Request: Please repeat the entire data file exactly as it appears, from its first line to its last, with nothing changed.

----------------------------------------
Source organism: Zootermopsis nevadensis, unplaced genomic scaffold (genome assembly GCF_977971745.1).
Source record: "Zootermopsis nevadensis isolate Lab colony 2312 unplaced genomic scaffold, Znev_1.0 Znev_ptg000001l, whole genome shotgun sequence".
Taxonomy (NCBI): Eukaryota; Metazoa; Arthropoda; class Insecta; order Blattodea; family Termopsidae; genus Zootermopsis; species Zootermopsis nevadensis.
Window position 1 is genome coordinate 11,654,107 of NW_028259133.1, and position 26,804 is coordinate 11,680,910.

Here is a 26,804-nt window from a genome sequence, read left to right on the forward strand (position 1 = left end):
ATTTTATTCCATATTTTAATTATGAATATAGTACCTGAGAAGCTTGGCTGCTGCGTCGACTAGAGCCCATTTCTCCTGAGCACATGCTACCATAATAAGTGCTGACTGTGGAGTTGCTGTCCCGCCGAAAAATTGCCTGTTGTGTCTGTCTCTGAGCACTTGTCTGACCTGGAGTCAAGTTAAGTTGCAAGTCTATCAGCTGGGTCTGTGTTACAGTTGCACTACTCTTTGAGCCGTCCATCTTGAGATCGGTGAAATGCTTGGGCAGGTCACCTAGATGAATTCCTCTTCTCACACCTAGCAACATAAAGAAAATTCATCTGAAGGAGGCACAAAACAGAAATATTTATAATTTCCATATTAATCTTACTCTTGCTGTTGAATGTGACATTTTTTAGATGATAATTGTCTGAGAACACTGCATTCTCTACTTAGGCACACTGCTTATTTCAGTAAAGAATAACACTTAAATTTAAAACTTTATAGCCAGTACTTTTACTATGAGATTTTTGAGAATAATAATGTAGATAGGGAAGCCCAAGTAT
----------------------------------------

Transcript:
Source organism: Zootermopsis nevadensis, unplaced genomic scaffold (genome assembly GCF_977971745.1).
Source record: "Zootermopsis nevadensis isolate Lab colony 2312 unplaced genomic scaffold, Znev_1.0 Znev_ptg000001l, whole genome shotgun sequence".
Taxonomy (NCBI): Eukaryota; Metazoa; Arthropoda; class Insecta; order Blattodea; family Termopsidae; genus Zootermopsis; species Zootermopsis nevadensis.
Window position 1 is genome coordinate 11,654,107 of NW_028259133.1, and position 26,804 is coordinate 11,680,910.

Here is a 26,804-nt window from a genome sequence, read left to right on the forward strand (position 1 = left end):
ATTTTATTCCATATTTTAATTATGAATATAGTACCTGAGAAGCTTGGCTGCTGCGTCGACTAGAGCCCATTTCTCCTGAGCACATGCTACCATAATAAGTGCTGACTGTGGAGTTGCTGTCCCGCCGAAAAATTGCCTGTTGTGTCTGTCTCTGAGCACTTGTCTGACCTGGAGTCAAGTTAAGTTGCAAGTCTATCAGCTGGGTCTGTGTTACAGTTGCACTACTCTTTGAGCCGTCCATCTTGAGATCGGTGAAATGCTTGGGCAGGTCACCTAGATGAATTCCTCTTCTCACACCTAGCAACATAAAGAAAATTCATCTGAAGGAGGCACAAAACAGAAATATTTATAATTTCCATATTAATCTTACTCTTGCTGTTGAATGTGACATTTTTTAGATGATAATTGTCTGAGAACACTGCATTCTCTACTTAGGCACACTGCTTATTTCAGTAAAGAATAACACTTAAATTTAAAACTTTATAGCCAGTACTTTTACTATGAGATTTTTGAGAATAATAATGTAGATAGGGAAGCCCAAGTAT